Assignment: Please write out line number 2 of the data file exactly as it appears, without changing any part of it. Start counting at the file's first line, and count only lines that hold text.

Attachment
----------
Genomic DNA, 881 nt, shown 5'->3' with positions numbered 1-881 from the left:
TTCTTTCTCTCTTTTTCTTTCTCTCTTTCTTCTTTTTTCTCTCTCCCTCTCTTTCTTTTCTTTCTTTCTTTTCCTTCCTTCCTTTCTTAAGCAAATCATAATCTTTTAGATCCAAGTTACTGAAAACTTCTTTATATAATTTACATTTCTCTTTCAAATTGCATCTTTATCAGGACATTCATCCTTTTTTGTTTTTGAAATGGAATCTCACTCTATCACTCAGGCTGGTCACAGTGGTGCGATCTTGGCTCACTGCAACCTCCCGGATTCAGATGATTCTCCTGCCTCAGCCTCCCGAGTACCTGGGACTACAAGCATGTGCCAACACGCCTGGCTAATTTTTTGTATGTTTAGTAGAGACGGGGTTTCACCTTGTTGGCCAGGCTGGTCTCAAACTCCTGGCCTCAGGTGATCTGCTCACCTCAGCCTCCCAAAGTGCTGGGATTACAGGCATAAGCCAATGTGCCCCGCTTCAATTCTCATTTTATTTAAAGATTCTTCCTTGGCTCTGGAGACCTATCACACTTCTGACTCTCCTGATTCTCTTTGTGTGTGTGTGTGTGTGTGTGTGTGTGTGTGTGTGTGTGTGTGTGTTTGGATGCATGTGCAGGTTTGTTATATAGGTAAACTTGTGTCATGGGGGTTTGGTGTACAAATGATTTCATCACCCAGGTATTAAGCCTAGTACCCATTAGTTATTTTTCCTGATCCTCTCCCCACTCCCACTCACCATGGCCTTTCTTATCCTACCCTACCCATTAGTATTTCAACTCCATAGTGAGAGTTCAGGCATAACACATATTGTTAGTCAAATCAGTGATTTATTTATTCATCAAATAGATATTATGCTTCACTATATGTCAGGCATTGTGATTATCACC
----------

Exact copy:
TTCTTTCTCTCTTTTTCTTTCTCTCTTTCTTCTTTTTTCTCTCTCCCTCTCTTTCTTTTCTTTCTTTCTTTTCCTTCCTTCCTTTCTTAAGCAAATCATAATCTTTTAGATCCAAGTTACTGAAAACTTCTTTATATAATTTACATTTCTCTTTCAAATTGCATCTTTATCAGGACATTCATCCTTTTTTGTTTTTGAAATGGAATCTCACTCTATCACTCAGGCTGGTCACAGTGGTGCGATCTTGGCTCACTGCAACCTCCCGGATTCAGATGATTCTCCTGCCTCAGCCTCCCGAGTACCTGGGACTACAAGCATGTGCCAACACGCCTGGCTAATTTTTTGTATGTTTAGTAGAGACGGGGTTTCACCTTGTTGGCCAGGCTGGTCTCAAACTCCTGGCCTCAGGTGATCTGCTCACCTCAGCCTCCCAAAGTGCTGGGATTACAGGCATAAGCCAATGTGCCCCGCTTCAATTCTCATTTTATTTAAAGATTCTTCCTTGGCTCTGGAGACCTATCACACTTCTGACTCTCCTGATTCTCTTTGTGTGTGTGTGTGTGTGTGTGTGTGTGTGTGTGTGTGTGTGTGTGTTTGGATGCATGTGCAGGTTTGTTATATAGGTAAACTTGTGTCATGGGGGTTTGGTGTACAAATGATTTCATCACCCAGGTATTAAGCCTAGTACCCATTAGTTATTTTTCCTGATCCTCTCCCCACTCCCACTCACCATGGCCTTTCTTATCCTACCCTACCCATTAGTATTTCAACTCCATAGTGAGAGTTCAGGCATAACACATATTGTTAGTCAAATCAGTGATTTATTTATTCATCAAATAGATATTATGCTTCACTATATGTCAGGCATTGTGATTATCACC